Because they have been such a part of the American West, they probably should not be completely removed. As to whether they should be controlled or allowed to breed and roam unchecked, it really should depend on whether they fill the ecological void left by the extinction of our native horses. This would be difficult to say, not knowing exactly how they lived, but they likely led similar lives (for "a horse is a horse, of course of course"). If one wanted a truly wild species perhaps Przewalski's Horses would fill the bill, but to prevent interbreeding the Mustangs would have to be captured an... [More]
Comment icon #49 Posted by TheSpoonyOne on 22 June, 2011, 21:45
'The wild horses of the American west should be considered a native species as fully deserving of protection as elk or antelope.' So routinely hunted, shot and stuffed as trophies then?
Comment icon #50 Posted by farandaway on 23 June, 2011, 8:04
LOL TheSpoonyOne But that probably sums it up, American style! I believe there was a school of thought---that if they rid the plains of buffalo, they would also rid the plains of native peoples. Though the number of buffalo killed by the Plains Native People was large, it never made a dent in the total number of buffalo. The reason is two-fold. First, there were simply too many buffalo. If anthropologists are correct and there was a minimum of 30 million buffalo on the Plains, it would have been impossible for the Native People to have made much impact on such a large figure. The second reason... [More]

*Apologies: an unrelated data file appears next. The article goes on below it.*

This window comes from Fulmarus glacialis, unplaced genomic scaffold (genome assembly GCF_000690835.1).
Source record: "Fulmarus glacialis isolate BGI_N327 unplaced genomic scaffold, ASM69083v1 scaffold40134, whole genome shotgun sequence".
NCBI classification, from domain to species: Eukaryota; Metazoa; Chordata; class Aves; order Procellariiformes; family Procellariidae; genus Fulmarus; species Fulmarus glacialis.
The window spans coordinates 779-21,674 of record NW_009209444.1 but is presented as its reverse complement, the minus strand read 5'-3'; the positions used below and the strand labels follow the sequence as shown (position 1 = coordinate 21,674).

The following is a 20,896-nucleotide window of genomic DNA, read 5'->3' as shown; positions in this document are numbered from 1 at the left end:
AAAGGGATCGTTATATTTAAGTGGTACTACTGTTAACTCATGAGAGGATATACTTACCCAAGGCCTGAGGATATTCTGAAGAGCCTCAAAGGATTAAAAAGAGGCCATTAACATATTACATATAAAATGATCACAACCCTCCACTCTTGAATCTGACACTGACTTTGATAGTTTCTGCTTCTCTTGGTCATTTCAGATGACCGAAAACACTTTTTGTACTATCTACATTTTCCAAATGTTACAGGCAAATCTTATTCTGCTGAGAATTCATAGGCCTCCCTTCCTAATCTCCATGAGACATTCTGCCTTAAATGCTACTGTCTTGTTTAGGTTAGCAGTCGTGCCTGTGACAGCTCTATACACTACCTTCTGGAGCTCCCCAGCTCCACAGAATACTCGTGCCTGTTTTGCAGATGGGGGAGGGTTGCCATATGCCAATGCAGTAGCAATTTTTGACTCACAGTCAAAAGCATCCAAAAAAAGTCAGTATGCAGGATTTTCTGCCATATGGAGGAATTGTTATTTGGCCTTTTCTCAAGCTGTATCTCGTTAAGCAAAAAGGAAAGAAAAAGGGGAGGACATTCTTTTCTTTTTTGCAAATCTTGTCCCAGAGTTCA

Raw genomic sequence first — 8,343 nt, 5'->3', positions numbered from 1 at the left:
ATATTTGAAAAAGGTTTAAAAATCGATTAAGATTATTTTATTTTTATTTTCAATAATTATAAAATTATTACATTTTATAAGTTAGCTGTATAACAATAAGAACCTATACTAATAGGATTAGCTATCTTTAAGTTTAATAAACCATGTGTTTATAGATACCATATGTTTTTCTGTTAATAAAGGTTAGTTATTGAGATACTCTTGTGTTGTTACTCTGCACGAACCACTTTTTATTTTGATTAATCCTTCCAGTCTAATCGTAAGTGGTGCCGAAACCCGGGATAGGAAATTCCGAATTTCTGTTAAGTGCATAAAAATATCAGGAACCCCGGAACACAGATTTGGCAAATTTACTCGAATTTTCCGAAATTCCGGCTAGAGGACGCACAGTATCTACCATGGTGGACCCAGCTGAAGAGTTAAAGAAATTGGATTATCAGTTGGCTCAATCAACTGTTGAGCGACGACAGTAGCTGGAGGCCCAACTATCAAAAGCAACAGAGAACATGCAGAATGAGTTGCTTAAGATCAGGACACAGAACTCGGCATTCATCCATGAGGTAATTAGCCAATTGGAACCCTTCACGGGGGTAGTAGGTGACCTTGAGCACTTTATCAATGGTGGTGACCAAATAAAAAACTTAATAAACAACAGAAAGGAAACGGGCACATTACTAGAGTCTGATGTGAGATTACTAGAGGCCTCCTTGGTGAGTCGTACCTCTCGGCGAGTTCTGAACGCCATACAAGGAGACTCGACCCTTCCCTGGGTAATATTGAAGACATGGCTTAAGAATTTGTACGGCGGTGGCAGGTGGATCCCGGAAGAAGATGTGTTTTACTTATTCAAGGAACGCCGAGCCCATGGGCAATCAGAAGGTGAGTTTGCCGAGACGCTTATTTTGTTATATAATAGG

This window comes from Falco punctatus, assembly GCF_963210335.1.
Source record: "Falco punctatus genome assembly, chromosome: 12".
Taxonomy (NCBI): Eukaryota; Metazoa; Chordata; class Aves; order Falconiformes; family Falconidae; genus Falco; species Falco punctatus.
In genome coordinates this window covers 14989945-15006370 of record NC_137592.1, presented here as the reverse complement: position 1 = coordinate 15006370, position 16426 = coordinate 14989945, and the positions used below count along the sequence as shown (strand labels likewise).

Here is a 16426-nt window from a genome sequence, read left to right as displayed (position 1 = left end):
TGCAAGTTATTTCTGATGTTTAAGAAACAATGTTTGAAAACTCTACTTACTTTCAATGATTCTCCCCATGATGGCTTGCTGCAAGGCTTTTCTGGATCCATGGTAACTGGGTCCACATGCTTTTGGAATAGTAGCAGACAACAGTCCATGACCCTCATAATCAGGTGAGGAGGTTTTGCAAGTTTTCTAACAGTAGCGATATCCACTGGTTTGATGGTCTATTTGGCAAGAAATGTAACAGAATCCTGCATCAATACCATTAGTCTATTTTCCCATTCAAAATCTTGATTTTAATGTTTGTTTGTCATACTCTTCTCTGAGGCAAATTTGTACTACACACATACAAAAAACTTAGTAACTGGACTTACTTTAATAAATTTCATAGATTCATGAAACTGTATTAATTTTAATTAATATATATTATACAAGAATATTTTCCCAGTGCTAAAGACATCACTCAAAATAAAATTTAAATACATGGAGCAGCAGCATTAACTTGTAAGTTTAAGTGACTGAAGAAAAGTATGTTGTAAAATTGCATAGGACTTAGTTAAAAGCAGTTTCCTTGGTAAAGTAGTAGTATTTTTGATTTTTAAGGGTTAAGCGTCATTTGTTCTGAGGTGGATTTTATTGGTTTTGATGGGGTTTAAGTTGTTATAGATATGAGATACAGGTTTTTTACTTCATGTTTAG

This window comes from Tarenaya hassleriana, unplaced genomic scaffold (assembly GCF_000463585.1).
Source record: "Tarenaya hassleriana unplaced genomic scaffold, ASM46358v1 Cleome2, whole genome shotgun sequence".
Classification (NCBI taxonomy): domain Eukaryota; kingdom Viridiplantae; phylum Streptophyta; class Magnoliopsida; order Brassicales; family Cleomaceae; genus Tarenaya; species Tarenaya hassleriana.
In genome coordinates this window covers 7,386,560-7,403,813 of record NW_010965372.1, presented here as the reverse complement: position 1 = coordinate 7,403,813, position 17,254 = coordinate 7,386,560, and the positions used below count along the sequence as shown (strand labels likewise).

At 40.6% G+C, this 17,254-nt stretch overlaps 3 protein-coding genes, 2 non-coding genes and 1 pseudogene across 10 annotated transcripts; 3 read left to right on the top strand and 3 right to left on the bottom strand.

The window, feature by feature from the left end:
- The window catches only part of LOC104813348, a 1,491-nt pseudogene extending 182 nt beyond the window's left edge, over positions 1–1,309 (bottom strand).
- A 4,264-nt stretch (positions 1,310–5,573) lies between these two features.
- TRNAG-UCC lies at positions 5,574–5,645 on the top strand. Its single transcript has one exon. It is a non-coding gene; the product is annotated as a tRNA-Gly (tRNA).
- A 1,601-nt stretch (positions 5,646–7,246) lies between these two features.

Comment icon #51 Posted by MJNYC on 23 June, 2011, 14:38
From Live Science; Modern horses, zebras, and asses belong to the genus Equus, the only surviving genus in a once diverse family, the Equidae. Based on fossil records, the genus appears to have originated in North America about 4 million years ago and spread to Eurasia (presumably by crossing the Bering land bridge) 2 to 3 million years ago. Following that original emigration, there were additional westward migrations to Asia and return migrations back to North America, as well as several extinctions of Equus species in North America. The last prehistoric North American horses died out between... [More]
Comment icon #52 Posted by Gatofeo on 24 June, 2011, 0:47
I live in the remote Utah desert, where mustangs (wild horses) are common. I seen them at least once a week. They are NOT native to North America and should not be given such status. Moreover, the desert can only sustain X-number of any given species. If you allow one species' population to explode, because of foolish sentiment, it will be at the expense of other species. But most of you don't see that. You see the propaganda spewed by groups who base their entire view on emotions, and blindly follow their party line. Removing some horses is necessary. I've seen years where mustang populations... [More]
Comment icon #53 Posted by Xpeople on 24 June, 2011, 19:16
This article raises an interesting question. Did the horse really became extinct?